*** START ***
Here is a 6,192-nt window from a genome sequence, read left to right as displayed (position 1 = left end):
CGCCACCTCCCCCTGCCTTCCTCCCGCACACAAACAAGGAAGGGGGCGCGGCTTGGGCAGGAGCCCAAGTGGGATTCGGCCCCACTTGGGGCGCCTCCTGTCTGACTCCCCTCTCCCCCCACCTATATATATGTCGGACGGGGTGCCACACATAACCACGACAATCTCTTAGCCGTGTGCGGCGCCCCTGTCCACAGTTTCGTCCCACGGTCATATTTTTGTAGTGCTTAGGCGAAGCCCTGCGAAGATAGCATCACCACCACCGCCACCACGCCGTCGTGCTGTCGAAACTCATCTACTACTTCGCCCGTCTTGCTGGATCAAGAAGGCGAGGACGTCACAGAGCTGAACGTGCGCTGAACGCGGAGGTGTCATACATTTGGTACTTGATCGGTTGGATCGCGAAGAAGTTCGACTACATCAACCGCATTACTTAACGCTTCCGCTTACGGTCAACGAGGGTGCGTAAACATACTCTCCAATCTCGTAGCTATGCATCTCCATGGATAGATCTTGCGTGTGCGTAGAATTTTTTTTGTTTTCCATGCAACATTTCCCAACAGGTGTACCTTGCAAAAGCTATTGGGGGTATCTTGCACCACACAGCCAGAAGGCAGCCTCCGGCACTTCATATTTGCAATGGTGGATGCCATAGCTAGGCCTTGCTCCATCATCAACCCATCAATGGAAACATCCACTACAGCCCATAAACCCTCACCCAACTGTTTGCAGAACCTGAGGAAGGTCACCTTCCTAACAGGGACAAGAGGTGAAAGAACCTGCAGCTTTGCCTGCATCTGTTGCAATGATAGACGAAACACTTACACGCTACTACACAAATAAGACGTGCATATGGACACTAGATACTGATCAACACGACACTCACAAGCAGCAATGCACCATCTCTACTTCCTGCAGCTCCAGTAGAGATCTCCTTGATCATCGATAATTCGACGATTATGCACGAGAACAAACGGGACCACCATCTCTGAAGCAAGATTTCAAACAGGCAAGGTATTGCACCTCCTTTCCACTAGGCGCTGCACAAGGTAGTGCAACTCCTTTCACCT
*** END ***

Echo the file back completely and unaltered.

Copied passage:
Here is a 6,192-nt window from a genome sequence, read left to right as displayed (position 1 = left end):
CGCCACCTCCCCCTGCCTTCCTCCCGCACACAAACAAGGAAGGGGGCGCGGCTTGGGCAGGAGCCCAAGTGGGATTCGGCCCCACTTGGGGCGCCTCCTGTCTGACTCCCCTCTCCCCCCACCTATATATATGTCGGACGGGGTGCCACACATAACCACGACAATCTCTTAGCCGTGTGCGGCGCCCCTGTCCACAGTTTCGTCCCACGGTCATATTTTTGTAGTGCTTAGGCGAAGCCCTGCGAAGATAGCATCACCACCACCGCCACCACGCCGTCGTGCTGTCGAAACTCATCTACTACTTCGCCCGTCTTGCTGGATCAAGAAGGCGAGGACGTCACAGAGCTGAACGTGCGCTGAACGCGGAGGTGTCATACATTTGGTACTTGATCGGTTGGATCGCGAAGAAGTTCGACTACATCAACCGCATTACTTAACGCTTCCGCTTACGGTCAACGAGGGTGCGTAAACATACTCTCCAATCTCGTAGCTATGCATCTCCATGGATAGATCTTGCGTGTGCGTAGAATTTTTTTTGTTTTCCATGCAACATTTCCCAACAGGTGTACCTTGCAAAAGCTATTGGGGGTATCTTGCACCACACAGCCAGAAGGCAGCCTCCGGCACTTCATATTTGCAATGGTGGATGCCATAGCTAGGCCTTGCTCCATCATCAACCCATCAATGGAAACATCCACTACAGCCCATAAACCCTCACCCAACTGTTTGCAGAACCTGAGGAAGGTCACCTTCCTAACAGGGACAAGAGGTGAAAGAACCTGCAGCTTTGCCTGCATCTGTTGCAATGATAGACGAAACACTTACACGCTACTACACAAATAAGACGTGCATATGGACACTAGATACTGATCAACACGACACTCACAAGCAGCAATGCACCATCTCTACTTCCTGCAGCTCCAGTAGAGATCTCCTTGATCATCGATAATTCGACGATTATGCACGAGAACAAACGGGACCACCATCTCTGAAGCAAGATTTCAAACAGGCAAGGTATTGCACCTCCTTTCCACTAGGCGCTGCACAAGGTAGTGCAACTCCTTTCACCT